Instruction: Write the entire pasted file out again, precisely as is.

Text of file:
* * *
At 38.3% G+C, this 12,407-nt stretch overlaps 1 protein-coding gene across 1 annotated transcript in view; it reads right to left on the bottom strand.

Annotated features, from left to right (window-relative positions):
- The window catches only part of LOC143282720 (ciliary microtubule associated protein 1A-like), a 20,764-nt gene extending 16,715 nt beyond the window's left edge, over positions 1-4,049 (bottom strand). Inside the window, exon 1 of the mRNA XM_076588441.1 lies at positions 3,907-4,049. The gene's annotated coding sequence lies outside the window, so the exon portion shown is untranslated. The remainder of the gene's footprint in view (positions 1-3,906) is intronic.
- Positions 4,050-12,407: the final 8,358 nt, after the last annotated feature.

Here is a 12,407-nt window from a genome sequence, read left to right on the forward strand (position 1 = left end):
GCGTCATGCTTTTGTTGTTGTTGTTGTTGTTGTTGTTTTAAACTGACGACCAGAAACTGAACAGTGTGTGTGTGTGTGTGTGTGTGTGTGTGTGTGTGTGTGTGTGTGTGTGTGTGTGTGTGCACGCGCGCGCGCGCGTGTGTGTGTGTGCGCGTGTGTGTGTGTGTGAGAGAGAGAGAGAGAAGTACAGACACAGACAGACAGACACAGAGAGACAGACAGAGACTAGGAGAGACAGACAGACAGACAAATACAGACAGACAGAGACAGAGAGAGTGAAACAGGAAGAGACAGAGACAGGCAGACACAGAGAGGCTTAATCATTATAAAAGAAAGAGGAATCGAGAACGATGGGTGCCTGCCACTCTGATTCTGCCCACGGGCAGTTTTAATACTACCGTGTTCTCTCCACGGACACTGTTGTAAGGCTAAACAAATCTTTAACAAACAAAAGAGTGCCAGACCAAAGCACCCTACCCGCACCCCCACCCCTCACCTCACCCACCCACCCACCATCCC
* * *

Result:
At 38.3% G+C, this 12,407-nt stretch overlaps 1 protein-coding gene across 1 annotated transcript in view; it reads right to left on the bottom strand.

Annotated features, from left to right (window-relative positions):
- The window catches only part of LOC143282720 (ciliary microtubule associated protein 1A-like), a 20,764-nt gene extending 16,715 nt beyond the window's left edge, over positions 1-4,049 (bottom strand). Inside the window, exon 1 of the mRNA XM_076588441.1 lies at positions 3,907-4,049. The gene's annotated coding sequence lies outside the window, so the exon portion shown is untranslated. The remainder of the gene's footprint in view (positions 1-3,906) is intronic.
- Positions 4,050-12,407: the final 8,358 nt, after the last annotated feature.

Here is a 12,407-nt window from a genome sequence, read left to right on the forward strand (position 1 = left end):
GCGTCATGCTTTTGTTGTTGTTGTTGTTGTTGTTGTTTTAAACTGACGACCAGAAACTGAACAGTGTGTGTGTGTGTGTGTGTGTGTGTGTGTGTGTGTGTGTGTGTGTGTGTGTGTGTGTGCACGCGCGCGCGCGCGTGTGTGTGTGTGCGCGTGTGTGTGTGTGTGAGAGAGAGAGAGAGAAGTACAGACACAGACAGACAGACACAGAGAGACAGACAGAGACTAGGAGAGACAGACAGACAGACAAATACAGACAGACAGAGACAGAGAGAGTGAAACAGGAAGAGACAGAGACAGGCAGACACAGAGAGGCTTAATCATTATAAAAGAAAGAGGAATCGAGAACGATGGGTGCCTGCCACTCTGATTCTGCCCACGGGCAGTTTTAATACTACCGTGTTCTCTCCACGGACACTGTTGTAAGGCTAAACAAATCTTTAACAAACAAAAGAGTGCCAGACCAAAGCACCCTACCCGCACCCCCACCCCTCACCTCACCCACCCACCCACCATCCC